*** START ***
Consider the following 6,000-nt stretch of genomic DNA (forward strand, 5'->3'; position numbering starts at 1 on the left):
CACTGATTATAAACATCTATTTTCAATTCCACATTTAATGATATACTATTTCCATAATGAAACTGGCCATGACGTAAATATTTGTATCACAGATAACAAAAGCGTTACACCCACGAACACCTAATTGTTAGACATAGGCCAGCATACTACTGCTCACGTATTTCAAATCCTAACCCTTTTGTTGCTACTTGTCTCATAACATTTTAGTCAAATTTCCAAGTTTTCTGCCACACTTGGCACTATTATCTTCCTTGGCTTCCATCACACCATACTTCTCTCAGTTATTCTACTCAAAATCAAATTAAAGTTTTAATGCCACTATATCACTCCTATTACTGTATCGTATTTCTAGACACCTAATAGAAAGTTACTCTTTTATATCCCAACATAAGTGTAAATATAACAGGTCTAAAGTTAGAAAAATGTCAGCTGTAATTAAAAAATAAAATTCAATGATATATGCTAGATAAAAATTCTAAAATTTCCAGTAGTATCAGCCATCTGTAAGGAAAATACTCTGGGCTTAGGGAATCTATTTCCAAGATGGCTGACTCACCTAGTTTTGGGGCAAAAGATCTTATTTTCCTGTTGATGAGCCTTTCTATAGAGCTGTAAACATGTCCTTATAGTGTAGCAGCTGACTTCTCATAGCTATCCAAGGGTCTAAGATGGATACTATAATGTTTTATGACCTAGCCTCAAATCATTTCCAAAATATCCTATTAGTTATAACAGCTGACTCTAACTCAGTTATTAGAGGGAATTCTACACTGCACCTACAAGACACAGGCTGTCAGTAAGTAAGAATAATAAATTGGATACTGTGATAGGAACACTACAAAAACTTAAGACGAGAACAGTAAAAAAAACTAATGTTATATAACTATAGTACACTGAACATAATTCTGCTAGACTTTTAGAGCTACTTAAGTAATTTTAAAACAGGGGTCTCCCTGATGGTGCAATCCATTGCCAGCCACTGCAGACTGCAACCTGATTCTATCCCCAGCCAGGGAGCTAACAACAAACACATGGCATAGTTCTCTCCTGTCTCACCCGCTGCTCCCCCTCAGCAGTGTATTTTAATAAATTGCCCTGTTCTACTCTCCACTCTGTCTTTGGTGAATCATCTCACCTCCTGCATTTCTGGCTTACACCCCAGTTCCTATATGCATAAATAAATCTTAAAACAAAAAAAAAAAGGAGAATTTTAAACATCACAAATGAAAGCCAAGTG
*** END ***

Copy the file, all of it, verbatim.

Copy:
Consider the following 6,000-nt stretch of genomic DNA (forward strand, 5'->3'; position numbering starts at 1 on the left):
CACTGATTATAAACATCTATTTTCAATTCCACATTTAATGATATACTATTTCCATAATGAAACTGGCCATGACGTAAATATTTGTATCACAGATAACAAAAGCGTTACACCCACGAACACCTAATTGTTAGACATAGGCCAGCATACTACTGCTCACGTATTTCAAATCCTAACCCTTTTGTTGCTACTTGTCTCATAACATTTTAGTCAAATTTCCAAGTTTTCTGCCACACTTGGCACTATTATCTTCCTTGGCTTCCATCACACCATACTTCTCTCAGTTATTCTACTCAAAATCAAATTAAAGTTTTAATGCCACTATATCACTCCTATTACTGTATCGTATTTCTAGACACCTAATAGAAAGTTACTCTTTTATATCCCAACATAAGTGTAAATATAACAGGTCTAAAGTTAGAAAAATGTCAGCTGTAATTAAAAAATAAAATTCAATGATATATGCTAGATAAAAATTCTAAAATTTCCAGTAGTATCAGCCATCTGTAAGGAAAATACTCTGGGCTTAGGGAATCTATTTCCAAGATGGCTGACTCACCTAGTTTTGGGGCAAAAGATCTTATTTTCCTGTTGATGAGCCTTTCTATAGAGCTGTAAACATGTCCTTATAGTGTAGCAGCTGACTTCTCATAGCTATCCAAGGGTCTAAGATGGATACTATAATGTTTTATGACCTAGCCTCAAATCATTTCCAAAATATCCTATTAGTTATAACAGCTGACTCTAACTCAGTTATTAGAGGGAATTCTACACTGCACCTACAAGACACAGGCTGTCAGTAAGTAAGAATAATAAATTGGATACTGTGATAGGAACACTACAAAAACTTAAGACGAGAACAGTAAAAAAAACTAATGTTATATAACTATAGTACACTGAACATAATTCTGCTAGACTTTTAGAGCTACTTAAGTAATTTTAAAACAGGGGTCTCCCTGATGGTGCAATCCATTGCCAGCCACTGCAGACTGCAACCTGATTCTATCCCCAGCCAGGGAGCTAACAACAAACACATGGCATAGTTCTCTCCTGTCTCACCCGCTGCTCCCCCTCAGCAGTGTATTTTAATAAATTGCCCTGTTCTACTCTCCACTCTGTCTTTGGTGAATCATCTCACCTCCTGCATTTCTGGCTTACACCCCAGTTCCTATATGCATAAATAAATCTTAAAACAAAAAAAAAAAGGAGAATTTTAAACATCACAAATGAAAGCCAAGTG